Boy denied bail in fatal stabbing case

Hunter Welch with his mother, Tammy Welch. Tammy can’t believe her son would have stabbed his sister’s boyfriend, Michael Zindler, unless it was in self defense. (Photo provided)

PLATTSBURGH — The 14-year-old Black Brook boy accused of stabbing a man to death was sent back to the Albany Juvenile Detention Center without bail, following the adjournment of his case Friday afternoon.

Hunter Welch was charged Oct. 11 with second-degree murder in the death of Michael Zindler, 29, of West Chazy.

Welch has been incarcerated at the facility since his arraignment that night.

He appeared in Clinton County Court – Youth Part before Judge Keith Bruno, dressed in what appeared to be a navy-blue sweatsuit.

The boy entered the courtroom sheepishly and remained silent throughout the proceedings, his hair dyed purple on one side and his frame slight and small.

Home confinement denied

Bruno considered arguments from Welch’s attorney, Matthew Favro, and Clinton County District Attorney Andrew Wylie before ruling on bail.

Favro told the judge that his client was not a flight risk and that it has proven difficult to properly defend the boy while he has been locked up two hours away in a facility where it is hard to reach his client by phone.

“I’m confident that he could be confined in the home, except for medical appointments and meetings with me,” Favro said. “He has no ability or desire to run.”

Wylie argued that Welch should return to the detention center for the “safety of the community,” as well as his own welfare.

He said that Welch’s mother, Tammy, failed to provide adequate care or education for her son, pointing out that he had been allowed to stay home from school the day of the stabbing, as well as the day before.

After ordering the boy sent back to the Detention Center, Bruno ruled that Favro could contact the court in the future to have Welch brought to the courthouse to meet with his attorney.

Defense strategies

Tammy told the Press-Republican previously that she doesn’t believe her son killed Zindler, who died the morning of Oct. 11 from a “stabbing to the left side of the chest,” State Police said then.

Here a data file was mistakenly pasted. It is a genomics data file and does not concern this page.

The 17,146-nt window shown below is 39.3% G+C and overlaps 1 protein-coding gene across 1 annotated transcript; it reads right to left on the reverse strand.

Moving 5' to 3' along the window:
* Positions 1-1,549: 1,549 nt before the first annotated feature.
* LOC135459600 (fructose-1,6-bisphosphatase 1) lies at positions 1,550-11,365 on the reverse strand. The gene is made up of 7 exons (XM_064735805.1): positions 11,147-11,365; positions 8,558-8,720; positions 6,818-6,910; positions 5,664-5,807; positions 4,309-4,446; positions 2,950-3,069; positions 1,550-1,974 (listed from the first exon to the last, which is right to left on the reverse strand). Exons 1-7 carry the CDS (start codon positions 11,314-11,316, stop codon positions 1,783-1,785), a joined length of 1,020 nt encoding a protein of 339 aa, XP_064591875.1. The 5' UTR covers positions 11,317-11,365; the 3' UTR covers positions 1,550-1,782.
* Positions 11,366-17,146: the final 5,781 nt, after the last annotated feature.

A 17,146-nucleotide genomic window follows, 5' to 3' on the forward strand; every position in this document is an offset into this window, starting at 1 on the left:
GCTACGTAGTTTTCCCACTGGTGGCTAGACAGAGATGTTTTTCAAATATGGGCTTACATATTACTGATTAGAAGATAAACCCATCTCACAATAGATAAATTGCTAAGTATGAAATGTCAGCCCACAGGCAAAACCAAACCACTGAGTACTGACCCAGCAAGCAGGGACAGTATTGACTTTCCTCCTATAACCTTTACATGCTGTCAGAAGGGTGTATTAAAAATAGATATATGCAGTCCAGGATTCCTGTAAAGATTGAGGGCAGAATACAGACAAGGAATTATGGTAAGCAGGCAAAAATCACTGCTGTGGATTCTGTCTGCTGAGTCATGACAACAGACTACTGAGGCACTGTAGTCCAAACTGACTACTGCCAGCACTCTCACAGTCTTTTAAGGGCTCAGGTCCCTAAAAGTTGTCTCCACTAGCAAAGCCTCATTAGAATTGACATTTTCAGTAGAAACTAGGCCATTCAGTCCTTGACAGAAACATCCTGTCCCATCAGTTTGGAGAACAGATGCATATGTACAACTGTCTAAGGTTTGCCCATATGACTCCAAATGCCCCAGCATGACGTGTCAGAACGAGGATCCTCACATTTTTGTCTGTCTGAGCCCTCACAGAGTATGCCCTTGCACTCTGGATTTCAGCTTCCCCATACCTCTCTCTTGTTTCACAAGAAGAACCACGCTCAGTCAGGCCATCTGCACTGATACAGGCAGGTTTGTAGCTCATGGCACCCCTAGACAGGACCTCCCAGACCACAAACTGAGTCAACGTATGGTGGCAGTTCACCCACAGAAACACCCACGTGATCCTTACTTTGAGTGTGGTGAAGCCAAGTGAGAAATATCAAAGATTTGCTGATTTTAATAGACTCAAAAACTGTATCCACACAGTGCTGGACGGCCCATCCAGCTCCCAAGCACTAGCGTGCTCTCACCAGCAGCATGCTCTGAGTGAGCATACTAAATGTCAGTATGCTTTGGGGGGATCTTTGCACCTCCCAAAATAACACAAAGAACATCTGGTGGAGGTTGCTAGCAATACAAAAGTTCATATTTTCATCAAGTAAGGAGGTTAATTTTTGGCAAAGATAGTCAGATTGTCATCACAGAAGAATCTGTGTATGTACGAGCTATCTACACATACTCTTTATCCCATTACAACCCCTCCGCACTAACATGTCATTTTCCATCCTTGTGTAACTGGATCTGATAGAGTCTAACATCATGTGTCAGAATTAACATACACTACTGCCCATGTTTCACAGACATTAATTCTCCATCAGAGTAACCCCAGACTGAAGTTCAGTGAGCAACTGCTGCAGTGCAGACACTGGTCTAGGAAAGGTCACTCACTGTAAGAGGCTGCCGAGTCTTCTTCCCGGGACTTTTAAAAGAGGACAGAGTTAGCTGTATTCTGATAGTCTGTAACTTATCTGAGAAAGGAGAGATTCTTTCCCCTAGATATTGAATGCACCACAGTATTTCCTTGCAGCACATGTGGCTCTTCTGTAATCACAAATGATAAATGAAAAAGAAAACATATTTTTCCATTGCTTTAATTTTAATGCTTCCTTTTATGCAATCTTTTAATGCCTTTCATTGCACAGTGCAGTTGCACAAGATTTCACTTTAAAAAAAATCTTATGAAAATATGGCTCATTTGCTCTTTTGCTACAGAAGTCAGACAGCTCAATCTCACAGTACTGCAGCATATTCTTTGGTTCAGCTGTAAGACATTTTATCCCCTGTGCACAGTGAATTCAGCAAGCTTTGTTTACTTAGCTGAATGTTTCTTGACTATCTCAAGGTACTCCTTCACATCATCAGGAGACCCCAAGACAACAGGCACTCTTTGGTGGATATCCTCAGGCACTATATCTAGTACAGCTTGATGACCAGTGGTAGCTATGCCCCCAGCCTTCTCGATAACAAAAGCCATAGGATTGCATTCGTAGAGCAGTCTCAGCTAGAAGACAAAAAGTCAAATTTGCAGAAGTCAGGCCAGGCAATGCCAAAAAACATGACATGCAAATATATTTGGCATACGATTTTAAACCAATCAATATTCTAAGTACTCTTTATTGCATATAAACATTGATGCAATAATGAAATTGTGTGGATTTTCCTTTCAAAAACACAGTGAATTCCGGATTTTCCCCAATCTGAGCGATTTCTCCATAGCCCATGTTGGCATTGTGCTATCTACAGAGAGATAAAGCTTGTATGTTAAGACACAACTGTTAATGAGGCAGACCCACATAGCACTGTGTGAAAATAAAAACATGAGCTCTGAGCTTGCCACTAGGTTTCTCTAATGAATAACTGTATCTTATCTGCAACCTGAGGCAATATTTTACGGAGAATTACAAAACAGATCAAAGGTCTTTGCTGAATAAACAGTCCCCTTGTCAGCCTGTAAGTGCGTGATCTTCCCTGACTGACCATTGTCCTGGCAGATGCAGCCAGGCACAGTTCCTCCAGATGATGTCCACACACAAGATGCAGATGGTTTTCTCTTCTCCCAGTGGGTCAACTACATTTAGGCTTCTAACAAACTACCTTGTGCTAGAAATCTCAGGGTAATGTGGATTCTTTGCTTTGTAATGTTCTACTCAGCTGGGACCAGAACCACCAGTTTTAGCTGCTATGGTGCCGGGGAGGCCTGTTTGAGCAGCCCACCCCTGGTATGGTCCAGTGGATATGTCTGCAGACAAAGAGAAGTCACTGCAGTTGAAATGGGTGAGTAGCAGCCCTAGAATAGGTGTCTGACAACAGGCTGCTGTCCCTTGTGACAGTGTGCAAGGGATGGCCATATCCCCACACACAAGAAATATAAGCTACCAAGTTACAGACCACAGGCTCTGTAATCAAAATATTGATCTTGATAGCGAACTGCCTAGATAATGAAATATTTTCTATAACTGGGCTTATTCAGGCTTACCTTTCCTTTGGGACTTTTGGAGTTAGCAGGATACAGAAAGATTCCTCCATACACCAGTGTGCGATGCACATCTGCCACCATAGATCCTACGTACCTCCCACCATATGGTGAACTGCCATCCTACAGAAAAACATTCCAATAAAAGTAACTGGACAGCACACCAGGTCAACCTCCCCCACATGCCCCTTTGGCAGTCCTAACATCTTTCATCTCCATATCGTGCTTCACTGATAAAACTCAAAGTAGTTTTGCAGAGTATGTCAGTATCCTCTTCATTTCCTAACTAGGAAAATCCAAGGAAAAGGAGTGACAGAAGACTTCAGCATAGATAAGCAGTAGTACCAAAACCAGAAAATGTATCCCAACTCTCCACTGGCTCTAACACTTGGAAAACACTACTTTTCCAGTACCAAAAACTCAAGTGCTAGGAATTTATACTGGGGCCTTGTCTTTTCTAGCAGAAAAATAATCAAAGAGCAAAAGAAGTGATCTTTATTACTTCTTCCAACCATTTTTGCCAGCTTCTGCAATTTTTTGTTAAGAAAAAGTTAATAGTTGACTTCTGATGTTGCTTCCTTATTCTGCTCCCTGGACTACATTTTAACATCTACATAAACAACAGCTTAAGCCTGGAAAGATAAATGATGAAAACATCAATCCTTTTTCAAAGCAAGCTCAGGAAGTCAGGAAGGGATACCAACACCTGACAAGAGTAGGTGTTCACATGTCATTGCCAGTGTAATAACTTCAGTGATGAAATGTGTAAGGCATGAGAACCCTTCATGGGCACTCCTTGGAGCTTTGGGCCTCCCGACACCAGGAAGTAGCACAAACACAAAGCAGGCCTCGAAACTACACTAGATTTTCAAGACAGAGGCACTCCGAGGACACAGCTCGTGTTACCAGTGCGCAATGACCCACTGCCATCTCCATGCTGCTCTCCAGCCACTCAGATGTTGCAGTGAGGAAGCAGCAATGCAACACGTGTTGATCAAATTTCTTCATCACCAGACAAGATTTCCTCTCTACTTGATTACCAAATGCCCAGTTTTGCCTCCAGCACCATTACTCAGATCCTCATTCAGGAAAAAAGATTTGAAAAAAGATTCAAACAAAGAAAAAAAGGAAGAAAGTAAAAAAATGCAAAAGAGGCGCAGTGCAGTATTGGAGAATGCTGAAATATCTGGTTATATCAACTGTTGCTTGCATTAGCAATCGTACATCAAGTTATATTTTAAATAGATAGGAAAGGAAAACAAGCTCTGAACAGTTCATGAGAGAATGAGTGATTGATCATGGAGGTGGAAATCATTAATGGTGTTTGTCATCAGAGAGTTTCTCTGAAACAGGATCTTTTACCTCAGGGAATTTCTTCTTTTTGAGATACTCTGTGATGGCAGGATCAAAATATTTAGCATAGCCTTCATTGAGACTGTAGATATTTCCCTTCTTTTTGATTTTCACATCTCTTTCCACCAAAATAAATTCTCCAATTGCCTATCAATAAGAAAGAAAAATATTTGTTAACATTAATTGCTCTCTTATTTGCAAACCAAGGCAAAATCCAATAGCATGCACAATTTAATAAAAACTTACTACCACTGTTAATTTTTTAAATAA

Dr. Eric Gorman performed an autopsy and ruled the manner of death a homicide.

Details of the incident at 15 O’Hara Road in Black Brook haven’t been released yet, and Favro declined to discuss them Friday afternoon.

He said only that he couldn’t “get into details of the incident yet because there’s still a lot of evidence that needs to be investigated and run down.

“There are many different defense strategies that may come into play here, and as the next week or so plays out and different evidence is evaluated, one of those strategies may become clear.”

Struggle in the house

Tammy and her boyfriend of two years – Ricky Holmes, the owner of the home where the stabbing occurred — told the Press-Republican previously that they didn’t know exactly what happened the day of the stabbing, but they said it was clear there had been a struggle in the house.

Two bedroom doors had been torn from their hinges, they said, showing photos of the damage. A third door was damaged, blinds and the screen were torn from a window in a bedroom, and there were holes in the walls.

Tammy said her daughter — Savannah, 21, who was there during the stabbing — had been dating Zindler off and on for awhile and had bruising on her neck, back and lower lip that hadn’t been there the last time she saw her.

The relationship was rocky and the couple fought a lot, she said

She showed the Press-Republican text messages that indicated her son was afraid of Zindler.

Zindler served prison time from July 23, 2013, to June 19, 2015, on a felony conviction of aggravated criminal contempt for violating an order of protection.

Family members described him as a caring young man who was turning his life around.

Welch is tentatively scheduled to reappear in Clinton County Court Nov. 14.

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